Paying Attention

Pentecost 8

Luke 10:38-42

Marian Free

In the name of God, Creator, Redeemer and Sanctifier. Amen.

Over the last few weeks as our attention has been drawn to the beautiful windows in this church, I have become conscious how little attention I have given to them. I suspect that when many of us come into this amazing building, we are distracted by many things – the task that we have to do, the people with whom we want to catch up, the affairs of the week just been, the worries of the week to come. I don’t imagine that many of us bring our full attention not only to the place, but to the task (or should it be privilege) of worship.

Today I’d like us to do an exercise which I learned from a friend of mine who is both a psychologist and an Anglican priest. It will give you some idea of what it mans to be fully focused[1]. Please take a raisin as they are passed around. Then sitting quietly, I’d like you to imagine that you have come to earth from Mars and that you have never seen this object before.

Imagine you have never seen one of these before

Take the object (raisin) and hold it in the palm of your hand, or between your finger and thumb.

Pay attention to seeing it.

Look at it carefully, as if you had never seen such a thing before.

Turn it over between your fingers.

Explore its texture between your fingers.

Examine the highlights where the light shines … the darker hollows and folds.

Let your eyes explore every part of it, as if you had never seen such a thing before.

And if, while your are doing this, any thoughts come to mind about “what a strange thing we are doing” or “what is the point of this” just note them as thoughts and bring your awareness back to the object.

Now smell the object, take it and hold it beneath your nose, and with each in breath, carefully notice the smell of it.

Now take another look at it.

Now slowly take the object to your mouth, maybe noticing how your hand and arm know exactly where to put it, perhaps noticing your mouth watering as it comes up.

And then gently place the object in your mouth, noticing how it is “received”, without biting it, just exploring the sensation of having it in your mouth.

And when you are ready, very consciously take a bite into it and notice the taste that it releases.

Slowly chew it, ….  notice the saliva in the mouth, … the change in consistency of the object.

Then when you feel ready to swallow, see if you can first detect the intention to swallow as it comes up, so that even this is experienced consciously before you actually swallow it.

Finally, see if you can follow the sensations of swallowing it, seeing it moving down to [2]your stomach, and also realizing that your body is now exactly one raisin heavier.

I imagine that you have never experienced a raisin in quite that way before! You can apply this sort focus to any task. Next time you have a cup of tea try to be fully present – paying attention to the cup, the heat, the feel of the tea on your lips, in your mouth, as you swallow. You can do this sort of exercise at any time in any place – simply by giving your whole attention to the task at hand rather than being only partially present.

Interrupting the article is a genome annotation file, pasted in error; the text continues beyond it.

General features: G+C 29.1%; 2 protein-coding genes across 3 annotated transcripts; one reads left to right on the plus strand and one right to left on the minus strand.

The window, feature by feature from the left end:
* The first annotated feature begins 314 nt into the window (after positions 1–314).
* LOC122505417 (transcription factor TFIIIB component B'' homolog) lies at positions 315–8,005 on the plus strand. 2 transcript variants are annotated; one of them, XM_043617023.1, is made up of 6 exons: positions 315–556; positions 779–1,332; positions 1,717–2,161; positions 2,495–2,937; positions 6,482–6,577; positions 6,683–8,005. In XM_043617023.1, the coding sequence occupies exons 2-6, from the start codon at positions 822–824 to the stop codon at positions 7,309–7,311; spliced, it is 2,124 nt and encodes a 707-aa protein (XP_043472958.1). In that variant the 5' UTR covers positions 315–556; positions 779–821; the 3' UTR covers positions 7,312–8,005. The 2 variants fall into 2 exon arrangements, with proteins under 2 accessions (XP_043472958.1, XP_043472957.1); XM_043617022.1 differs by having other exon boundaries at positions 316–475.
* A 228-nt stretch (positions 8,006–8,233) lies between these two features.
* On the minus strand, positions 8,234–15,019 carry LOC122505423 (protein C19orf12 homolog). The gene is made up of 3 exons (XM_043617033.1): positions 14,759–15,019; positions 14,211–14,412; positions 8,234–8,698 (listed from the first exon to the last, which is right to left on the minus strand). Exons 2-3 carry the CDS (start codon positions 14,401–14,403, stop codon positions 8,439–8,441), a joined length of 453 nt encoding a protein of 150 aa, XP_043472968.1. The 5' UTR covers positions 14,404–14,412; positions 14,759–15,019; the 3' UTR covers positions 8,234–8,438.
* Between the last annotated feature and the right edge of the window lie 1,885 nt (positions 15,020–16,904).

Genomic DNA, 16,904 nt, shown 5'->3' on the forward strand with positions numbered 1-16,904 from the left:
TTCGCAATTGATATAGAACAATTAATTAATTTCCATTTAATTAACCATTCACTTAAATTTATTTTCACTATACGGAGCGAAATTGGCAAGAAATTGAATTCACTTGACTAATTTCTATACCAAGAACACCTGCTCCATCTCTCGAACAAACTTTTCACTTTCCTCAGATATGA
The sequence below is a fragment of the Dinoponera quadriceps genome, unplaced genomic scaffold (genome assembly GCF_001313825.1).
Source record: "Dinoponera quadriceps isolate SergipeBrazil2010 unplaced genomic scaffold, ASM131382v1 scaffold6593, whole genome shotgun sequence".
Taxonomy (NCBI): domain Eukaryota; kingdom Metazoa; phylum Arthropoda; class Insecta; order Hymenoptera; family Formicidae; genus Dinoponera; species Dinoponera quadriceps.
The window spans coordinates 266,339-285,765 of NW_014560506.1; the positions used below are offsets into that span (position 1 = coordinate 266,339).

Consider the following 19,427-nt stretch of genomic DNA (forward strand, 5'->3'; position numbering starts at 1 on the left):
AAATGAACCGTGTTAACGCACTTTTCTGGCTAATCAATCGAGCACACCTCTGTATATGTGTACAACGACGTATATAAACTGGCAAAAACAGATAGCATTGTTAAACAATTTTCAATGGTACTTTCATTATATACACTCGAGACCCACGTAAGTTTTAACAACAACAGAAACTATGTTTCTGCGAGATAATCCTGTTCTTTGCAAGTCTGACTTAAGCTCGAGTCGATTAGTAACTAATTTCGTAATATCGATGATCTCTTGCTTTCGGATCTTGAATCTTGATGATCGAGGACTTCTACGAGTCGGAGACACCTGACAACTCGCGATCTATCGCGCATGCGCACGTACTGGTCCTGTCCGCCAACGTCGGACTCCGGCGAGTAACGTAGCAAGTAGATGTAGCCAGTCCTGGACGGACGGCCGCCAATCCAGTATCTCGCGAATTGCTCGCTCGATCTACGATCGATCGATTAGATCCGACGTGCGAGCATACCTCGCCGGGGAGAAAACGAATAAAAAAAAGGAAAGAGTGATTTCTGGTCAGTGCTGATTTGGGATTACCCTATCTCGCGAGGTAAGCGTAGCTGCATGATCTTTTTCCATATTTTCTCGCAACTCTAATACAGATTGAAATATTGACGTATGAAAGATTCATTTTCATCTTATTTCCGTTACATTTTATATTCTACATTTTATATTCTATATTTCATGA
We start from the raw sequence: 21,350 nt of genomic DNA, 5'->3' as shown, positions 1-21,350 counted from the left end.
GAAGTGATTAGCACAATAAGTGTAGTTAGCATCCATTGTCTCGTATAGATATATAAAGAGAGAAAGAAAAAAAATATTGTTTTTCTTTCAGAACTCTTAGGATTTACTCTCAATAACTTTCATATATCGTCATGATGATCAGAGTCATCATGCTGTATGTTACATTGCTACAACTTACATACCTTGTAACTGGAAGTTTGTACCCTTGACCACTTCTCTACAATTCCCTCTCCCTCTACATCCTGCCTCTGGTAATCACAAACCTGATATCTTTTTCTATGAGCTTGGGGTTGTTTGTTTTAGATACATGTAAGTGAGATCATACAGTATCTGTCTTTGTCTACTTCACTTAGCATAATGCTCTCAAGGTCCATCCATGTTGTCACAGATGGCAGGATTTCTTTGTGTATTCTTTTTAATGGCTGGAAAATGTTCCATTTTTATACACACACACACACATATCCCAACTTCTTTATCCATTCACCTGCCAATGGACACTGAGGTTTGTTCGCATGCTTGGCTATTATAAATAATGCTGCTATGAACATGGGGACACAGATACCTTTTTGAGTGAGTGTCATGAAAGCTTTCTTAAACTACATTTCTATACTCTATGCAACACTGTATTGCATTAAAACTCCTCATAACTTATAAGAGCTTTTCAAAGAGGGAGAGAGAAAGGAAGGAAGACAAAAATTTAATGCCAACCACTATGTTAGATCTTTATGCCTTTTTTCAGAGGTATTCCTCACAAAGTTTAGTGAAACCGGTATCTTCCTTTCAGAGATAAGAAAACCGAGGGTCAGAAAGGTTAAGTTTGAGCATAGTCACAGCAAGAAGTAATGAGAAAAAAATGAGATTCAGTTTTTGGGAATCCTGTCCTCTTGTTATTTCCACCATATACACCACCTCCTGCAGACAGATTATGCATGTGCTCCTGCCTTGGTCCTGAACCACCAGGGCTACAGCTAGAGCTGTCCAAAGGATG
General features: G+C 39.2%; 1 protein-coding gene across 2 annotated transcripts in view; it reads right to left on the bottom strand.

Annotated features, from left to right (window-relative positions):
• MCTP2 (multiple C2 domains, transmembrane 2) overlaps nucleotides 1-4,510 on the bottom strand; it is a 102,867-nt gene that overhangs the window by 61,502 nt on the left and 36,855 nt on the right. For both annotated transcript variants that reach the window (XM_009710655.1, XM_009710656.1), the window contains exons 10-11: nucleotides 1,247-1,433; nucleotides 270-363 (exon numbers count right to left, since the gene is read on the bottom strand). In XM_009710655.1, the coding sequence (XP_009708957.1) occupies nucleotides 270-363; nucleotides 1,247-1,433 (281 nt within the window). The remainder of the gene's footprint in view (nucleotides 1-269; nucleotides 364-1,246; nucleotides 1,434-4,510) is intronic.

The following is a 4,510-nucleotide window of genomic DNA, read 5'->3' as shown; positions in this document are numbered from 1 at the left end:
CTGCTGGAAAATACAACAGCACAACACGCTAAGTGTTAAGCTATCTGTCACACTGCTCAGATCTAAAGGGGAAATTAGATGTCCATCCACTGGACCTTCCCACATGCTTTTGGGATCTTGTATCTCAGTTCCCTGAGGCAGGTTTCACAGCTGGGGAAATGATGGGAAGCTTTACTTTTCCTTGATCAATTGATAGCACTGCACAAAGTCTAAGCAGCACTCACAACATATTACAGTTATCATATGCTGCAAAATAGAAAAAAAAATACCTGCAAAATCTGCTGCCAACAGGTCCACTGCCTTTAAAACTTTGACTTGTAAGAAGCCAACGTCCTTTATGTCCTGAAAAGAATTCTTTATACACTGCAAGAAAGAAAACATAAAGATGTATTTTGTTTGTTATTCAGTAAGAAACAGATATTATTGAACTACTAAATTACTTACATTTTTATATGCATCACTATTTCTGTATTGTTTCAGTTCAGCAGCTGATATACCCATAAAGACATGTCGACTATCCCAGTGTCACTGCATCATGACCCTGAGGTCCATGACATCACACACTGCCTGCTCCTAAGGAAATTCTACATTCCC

In today’s gospel, Jesus doesn’t berate Martha for being busy, but for being distracted. Martha, the host, is so caught up in her preparations, so concerned with providing an excellent meal for Jesus, that rather than being a good host, she is ignoring her guest. Worse still, Martha, instead of providing a comfortable, welcoming environment for Jesus is trying to draw him into her stress. Martha is not able to focus on what she is Mary’s “better part” is her ability to give Jesus her full attention, to be fully present to what is happening.

I wonder what sort of hosts we are. Do we give Jesus our full attention or are we only partially aware of his presence, constantly distracted by other things? How might our relationship with Jesus change if we were open and alert to his presence, fully attending to his place in our lives?

[1]If you are reading this, you might like to find a friend to read the instructions to you. (Then you could swap.) If no friend is available, read the instructions to yourself and then spend some time focusing totally on your raisin. As you will see as you continue reading, this is an exercise that can be done at any time. Next time you have a cup of tea, focus totally on that experience – don’t sit down with a book, or with the television on – give your full attention to the act of drinking the tea. You might begin by looking at the cup, at the steam rising. Then you could think of the feel of the china as you pick up the cup – the weight of it in your hands, the feel of it on your lips. As you take a sip, feel the heat on your tongue, the dampness as it fills your mouth and finally be aware of the movement of your muscles as your body moves the tea from your mouth to your stomach. Be aware of moving the cup from your mouth to the table and so on until the tea is finished. Or you could give your full attention to simply the act of sitting – being aware of your body in the space it occupies, being fully present to everything you do rather than distracted by what has just happened or what will happen next. (Don’t worry if thoughts come into you mind – as they will – simply notice them and let them go and then return to the exercise.)

[2] Based on Kabat-Zinn, in Segal, Zindel V., Williams, J.Mark G., Teasdale, John D. Mindfulness-Based Cognitive Therapy for Depression: A New Approach to Preventing Relapse. London:The Guilford Press, 2002: 103.


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